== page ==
So, for example, if you constantly swear at slower riders or you throw a tantrum because you weren’t able to beat your previous record, that’s a sign of addiction, and you need to quit while you can. As you are well aware, MTB riders are a friendly bunch, so if you are mean to other riders or pedestrians, or you take them over way too close to passive-aggressively show them they are in your way, it’s best for everyone to just take a break from the track and not tarnish your name for no good reason.

7.   You start using cycling analogies in casual conversation

Finally, you must ensure your bike riding is not spilling into your everyday conversations. Using MTB slang on the track is one thing. But, using it in professional or everyday conversation is worrying, to say the least. So, for example, if you try to explain to your boss that your department will experience some fiscal troubles in the next quarter, it’s definitely not a good idea to say, “We’re gonna need some serious suspension to handle the upcoming fiscal drops and jumps in the next quarter.”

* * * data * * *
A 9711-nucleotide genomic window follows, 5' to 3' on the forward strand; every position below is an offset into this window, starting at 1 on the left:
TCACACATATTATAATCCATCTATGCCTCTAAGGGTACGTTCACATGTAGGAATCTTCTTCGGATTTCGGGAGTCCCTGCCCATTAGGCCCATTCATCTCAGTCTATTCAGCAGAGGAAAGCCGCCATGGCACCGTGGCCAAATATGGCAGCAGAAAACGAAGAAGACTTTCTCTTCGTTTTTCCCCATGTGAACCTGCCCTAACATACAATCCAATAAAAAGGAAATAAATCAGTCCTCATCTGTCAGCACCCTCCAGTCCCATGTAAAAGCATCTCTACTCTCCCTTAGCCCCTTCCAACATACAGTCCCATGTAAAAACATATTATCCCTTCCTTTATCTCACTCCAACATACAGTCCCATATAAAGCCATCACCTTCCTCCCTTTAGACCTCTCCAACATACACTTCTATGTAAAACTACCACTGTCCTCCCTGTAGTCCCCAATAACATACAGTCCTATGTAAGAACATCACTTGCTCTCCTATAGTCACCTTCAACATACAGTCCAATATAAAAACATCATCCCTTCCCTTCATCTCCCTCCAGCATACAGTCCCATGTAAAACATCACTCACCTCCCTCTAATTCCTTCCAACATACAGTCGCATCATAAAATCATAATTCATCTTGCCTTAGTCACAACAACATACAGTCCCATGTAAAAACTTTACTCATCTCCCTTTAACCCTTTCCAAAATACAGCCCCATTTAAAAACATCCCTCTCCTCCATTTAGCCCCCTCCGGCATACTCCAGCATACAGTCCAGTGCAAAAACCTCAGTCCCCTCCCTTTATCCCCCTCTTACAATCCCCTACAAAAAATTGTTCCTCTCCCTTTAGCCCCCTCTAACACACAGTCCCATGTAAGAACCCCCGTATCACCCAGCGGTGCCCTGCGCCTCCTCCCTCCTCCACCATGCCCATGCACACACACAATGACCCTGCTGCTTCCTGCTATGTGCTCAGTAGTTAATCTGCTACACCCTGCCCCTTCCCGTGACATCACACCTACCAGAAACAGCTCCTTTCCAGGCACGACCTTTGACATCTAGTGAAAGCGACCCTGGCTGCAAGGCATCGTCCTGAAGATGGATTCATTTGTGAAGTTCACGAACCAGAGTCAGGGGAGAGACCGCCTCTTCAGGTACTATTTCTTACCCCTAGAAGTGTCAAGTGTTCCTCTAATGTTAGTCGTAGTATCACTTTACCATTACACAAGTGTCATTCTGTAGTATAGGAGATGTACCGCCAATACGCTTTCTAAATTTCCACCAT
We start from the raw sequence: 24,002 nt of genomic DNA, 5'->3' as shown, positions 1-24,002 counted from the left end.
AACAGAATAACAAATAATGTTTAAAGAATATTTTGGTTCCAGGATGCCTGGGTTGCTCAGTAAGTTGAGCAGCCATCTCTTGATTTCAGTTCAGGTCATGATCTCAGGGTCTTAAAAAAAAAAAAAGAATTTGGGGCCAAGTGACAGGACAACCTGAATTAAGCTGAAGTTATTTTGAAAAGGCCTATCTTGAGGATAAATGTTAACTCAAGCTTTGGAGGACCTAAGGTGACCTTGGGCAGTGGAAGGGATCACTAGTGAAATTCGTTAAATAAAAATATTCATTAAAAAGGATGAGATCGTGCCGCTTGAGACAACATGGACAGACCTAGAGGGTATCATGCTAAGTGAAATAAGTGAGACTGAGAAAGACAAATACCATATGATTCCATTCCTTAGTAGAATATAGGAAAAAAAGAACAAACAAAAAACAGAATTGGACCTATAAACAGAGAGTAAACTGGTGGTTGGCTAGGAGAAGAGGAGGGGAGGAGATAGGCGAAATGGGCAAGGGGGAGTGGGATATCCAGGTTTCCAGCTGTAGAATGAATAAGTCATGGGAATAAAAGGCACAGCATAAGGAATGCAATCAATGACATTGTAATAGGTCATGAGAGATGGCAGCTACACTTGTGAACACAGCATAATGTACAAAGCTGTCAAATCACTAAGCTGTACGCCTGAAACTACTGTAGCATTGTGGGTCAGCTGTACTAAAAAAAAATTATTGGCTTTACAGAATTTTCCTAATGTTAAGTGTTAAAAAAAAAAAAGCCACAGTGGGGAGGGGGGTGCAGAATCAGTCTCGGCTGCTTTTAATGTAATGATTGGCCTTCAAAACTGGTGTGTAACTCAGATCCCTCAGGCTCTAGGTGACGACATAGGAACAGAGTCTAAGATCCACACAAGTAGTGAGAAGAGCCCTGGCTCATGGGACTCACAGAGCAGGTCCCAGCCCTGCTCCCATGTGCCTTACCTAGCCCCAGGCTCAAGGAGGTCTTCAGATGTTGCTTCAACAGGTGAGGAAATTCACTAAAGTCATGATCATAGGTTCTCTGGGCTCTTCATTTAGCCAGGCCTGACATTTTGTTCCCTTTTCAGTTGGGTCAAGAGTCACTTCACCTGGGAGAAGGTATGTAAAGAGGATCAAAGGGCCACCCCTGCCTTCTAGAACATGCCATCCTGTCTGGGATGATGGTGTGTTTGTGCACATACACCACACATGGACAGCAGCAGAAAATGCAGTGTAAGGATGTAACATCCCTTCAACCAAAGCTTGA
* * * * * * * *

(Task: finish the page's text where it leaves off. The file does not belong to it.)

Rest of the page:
Or imagine you are flirting at a club, trying to hit on someone. Saying, “Hey there, gorgeous. You’re like a sleek carbon frame, all smooth lines and curves. Mind if I take you for a spin?” won’t have the effect you are hoping for. Well, you can try it. Who knows. Still, most probably, it will sabotage your chances. So, naturally, you need to take a break from biking and have some time away from the sport altogether. It will be highly beneficial to your mental health and social life.

Riding your MTB is meant to be fun. However, no obsession or addiction can ever be fun, so be aware of crossing that thin line that will ruin not only your fun but your entire life as well. Instead, keep your MTB a joyful hobby and nothing more. This way, you will definitely enjoy your time with your trusted two-wheeled steed.